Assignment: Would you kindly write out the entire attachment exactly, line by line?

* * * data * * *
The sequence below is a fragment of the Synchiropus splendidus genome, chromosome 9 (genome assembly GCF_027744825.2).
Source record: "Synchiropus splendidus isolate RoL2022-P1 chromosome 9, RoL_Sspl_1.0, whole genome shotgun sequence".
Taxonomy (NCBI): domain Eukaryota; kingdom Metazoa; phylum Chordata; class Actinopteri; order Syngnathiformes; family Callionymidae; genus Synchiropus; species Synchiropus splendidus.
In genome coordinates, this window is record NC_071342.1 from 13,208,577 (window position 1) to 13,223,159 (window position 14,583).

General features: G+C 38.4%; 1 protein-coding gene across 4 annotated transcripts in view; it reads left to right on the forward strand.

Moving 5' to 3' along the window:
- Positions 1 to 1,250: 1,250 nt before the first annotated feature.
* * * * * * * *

The sequence below is a fragment of the Synchiropus splendidus genome, chromosome 9 (genome assembly GCF_027744825.2).
Source record: "Synchiropus splendidus isolate RoL2022-P1 chromosome 9, RoL_Sspl_1.0, whole genome shotgun sequence".
Taxonomy (NCBI): domain Eukaryota; kingdom Metazoa; phylum Chordata; class Actinopteri; order Syngnathiformes; family Callionymidae; genus Synchiropus; species Synchiropus splendidus.
In genome coordinates, this window is record NC_071342.1 from 13,208,577 (window position 1) to 13,223,159 (window position 14,583).

General features: G+C 38.4%; 1 protein-coding gene across 4 annotated transcripts in view; it reads left to right on the forward strand.

Moving 5' to 3' along the window:
- Positions 1 to 1,250: 1,250 nt before the first annotated feature.